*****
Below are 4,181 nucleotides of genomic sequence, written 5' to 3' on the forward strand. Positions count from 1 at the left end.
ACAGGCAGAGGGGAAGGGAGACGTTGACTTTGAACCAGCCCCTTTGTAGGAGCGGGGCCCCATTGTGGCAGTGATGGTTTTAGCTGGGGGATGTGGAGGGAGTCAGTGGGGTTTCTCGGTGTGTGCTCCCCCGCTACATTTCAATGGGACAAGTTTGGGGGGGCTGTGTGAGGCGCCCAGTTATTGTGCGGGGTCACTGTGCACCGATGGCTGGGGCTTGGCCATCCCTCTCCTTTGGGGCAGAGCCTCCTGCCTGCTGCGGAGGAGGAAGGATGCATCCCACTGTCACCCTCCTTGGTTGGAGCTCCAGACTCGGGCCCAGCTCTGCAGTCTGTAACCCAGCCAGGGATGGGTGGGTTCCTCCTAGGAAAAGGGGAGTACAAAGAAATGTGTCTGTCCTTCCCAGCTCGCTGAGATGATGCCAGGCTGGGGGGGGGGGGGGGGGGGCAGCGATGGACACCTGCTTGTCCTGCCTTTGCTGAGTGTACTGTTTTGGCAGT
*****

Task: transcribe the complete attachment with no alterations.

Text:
Below are 4,181 nucleotides of genomic sequence, written 5' to 3' on the forward strand. Positions count from 1 at the left end.
ACAGGCAGAGGGGAAGGGAGACGTTGACTTTGAACCAGCCCCTTTGTAGGAGCGGGGCCCCATTGTGGCAGTGATGGTTTTAGCTGGGGGATGTGGAGGGAGTCAGTGGGGTTTCTCGGTGTGTGCTCCCCCGCTACATTTCAATGGGACAAGTTTGGGGGGGCTGTGTGAGGCGCCCAGTTATTGTGCGGGGTCACTGTGCACCGATGGCTGGGGCTTGGCCATCCCTCTCCTTTGGGGCAGAGCCTCCTGCCTGCTGCGGAGGAGGAAGGATGCATCCCACTGTCACCCTCCTTGGTTGGAGCTCCAGACTCGGGCCCAGCTCTGCAGTCTGTAACCCAGCCAGGGATGGGTGGGTTCCTCCTAGGAAAAGGGGAGTACAAAGAAATGTGTCTGTCCTTCCCAGCTCGCTGAGATGATGCCAGGCTGGGGGGGGGGGGGGGGGGGCAGCGATGGACACCTGCTTGTCCTGCCTTTGCTGAGTGTACTGTTTTGGCAGT